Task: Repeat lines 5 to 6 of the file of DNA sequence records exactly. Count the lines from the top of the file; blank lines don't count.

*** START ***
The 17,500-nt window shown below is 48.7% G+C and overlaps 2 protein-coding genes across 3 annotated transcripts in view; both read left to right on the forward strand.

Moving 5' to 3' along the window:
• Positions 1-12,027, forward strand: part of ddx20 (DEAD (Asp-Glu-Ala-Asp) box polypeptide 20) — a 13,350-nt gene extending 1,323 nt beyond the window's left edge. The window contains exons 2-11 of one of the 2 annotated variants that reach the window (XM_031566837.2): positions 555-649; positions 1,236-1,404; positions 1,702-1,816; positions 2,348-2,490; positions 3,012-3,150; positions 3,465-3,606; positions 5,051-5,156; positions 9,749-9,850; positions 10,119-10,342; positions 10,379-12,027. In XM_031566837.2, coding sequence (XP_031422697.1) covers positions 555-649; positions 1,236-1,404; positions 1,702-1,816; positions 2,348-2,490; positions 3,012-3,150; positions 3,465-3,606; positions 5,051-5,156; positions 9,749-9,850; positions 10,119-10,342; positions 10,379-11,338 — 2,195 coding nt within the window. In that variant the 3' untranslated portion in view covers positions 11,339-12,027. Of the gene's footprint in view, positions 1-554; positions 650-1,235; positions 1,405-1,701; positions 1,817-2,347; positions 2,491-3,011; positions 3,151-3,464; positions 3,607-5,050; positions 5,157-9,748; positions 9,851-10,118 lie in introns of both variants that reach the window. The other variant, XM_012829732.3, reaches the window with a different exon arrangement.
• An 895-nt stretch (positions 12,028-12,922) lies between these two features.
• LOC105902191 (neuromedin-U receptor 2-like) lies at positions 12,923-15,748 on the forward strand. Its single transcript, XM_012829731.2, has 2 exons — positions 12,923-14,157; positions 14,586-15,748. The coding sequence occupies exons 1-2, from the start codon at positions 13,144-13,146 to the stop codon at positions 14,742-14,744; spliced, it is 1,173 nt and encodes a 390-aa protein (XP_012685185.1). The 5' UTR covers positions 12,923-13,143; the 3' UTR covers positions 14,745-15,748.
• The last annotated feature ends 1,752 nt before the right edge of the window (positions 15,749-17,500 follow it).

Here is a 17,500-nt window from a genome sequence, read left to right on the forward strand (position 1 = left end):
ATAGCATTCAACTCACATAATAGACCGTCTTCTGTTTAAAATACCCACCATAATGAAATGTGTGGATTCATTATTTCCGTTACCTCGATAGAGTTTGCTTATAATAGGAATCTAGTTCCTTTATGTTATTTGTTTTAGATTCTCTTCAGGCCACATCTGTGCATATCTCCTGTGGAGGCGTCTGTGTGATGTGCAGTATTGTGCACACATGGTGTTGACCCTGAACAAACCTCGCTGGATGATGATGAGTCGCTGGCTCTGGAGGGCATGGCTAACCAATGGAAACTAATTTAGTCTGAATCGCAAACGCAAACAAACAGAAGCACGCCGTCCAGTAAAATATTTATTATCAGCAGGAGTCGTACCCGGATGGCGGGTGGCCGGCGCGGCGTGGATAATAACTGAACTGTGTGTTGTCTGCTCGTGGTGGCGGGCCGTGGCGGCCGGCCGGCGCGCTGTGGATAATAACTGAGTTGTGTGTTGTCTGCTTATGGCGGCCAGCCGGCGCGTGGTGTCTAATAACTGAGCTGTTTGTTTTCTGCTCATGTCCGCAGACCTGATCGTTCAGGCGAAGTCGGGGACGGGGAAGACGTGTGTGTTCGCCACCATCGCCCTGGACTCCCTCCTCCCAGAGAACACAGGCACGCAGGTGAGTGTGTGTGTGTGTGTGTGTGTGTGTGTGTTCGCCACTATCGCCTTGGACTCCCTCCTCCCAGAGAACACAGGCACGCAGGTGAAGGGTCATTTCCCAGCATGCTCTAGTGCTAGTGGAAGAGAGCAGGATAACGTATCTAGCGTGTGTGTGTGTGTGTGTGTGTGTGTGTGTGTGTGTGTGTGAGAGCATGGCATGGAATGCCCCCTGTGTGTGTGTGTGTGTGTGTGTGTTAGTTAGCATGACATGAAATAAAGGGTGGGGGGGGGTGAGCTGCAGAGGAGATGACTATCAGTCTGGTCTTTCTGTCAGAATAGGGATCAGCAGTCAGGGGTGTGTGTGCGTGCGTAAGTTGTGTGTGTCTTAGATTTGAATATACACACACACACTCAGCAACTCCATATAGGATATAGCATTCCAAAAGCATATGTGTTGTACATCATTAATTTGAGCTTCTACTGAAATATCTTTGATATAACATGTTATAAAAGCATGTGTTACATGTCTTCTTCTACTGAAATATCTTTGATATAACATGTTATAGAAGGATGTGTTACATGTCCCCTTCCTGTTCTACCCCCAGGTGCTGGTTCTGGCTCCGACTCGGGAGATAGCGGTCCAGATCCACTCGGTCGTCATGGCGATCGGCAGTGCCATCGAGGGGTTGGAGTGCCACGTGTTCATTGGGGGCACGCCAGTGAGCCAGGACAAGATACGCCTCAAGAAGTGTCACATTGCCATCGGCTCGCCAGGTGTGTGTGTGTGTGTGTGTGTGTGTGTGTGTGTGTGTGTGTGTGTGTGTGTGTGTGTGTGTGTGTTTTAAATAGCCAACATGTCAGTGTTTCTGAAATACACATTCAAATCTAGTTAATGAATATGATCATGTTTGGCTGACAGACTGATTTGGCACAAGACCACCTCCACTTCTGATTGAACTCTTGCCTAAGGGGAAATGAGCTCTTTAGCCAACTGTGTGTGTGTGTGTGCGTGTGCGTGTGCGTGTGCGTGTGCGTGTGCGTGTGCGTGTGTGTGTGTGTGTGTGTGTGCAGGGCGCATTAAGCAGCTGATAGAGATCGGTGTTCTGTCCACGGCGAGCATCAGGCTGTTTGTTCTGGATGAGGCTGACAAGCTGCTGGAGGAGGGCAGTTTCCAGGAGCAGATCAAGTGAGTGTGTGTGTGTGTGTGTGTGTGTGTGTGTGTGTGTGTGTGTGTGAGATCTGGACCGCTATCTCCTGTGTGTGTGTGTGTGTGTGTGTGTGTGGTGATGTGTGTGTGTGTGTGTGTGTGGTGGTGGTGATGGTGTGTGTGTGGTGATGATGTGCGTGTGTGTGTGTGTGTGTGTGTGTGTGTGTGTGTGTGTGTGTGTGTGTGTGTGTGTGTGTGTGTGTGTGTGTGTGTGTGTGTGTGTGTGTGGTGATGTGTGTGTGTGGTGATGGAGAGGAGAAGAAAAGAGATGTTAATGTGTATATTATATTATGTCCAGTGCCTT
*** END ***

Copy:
• LOC105902191 (neuromedin-U receptor 2-like) lies at positions 12,923-15,748 on the forward strand. Its single transcript, XM_012829731.2, has 2 exons — positions 12,923-14,157; positions 14,586-15,748. The coding sequence occupies exons 1-2, from the start codon at positions 13,144-13,146 to the stop codon at positions 14,742-14,744; spliced, it is 1,173 nt and encodes a 390-aa protein (XP_012685185.1). The 5' UTR covers positions 12,923-13,143; the 3' UTR covers positions 14,745-15,748.
• The last annotated feature ends 1,752 nt before the right edge of the window (positions 15,749-17,500 follow it).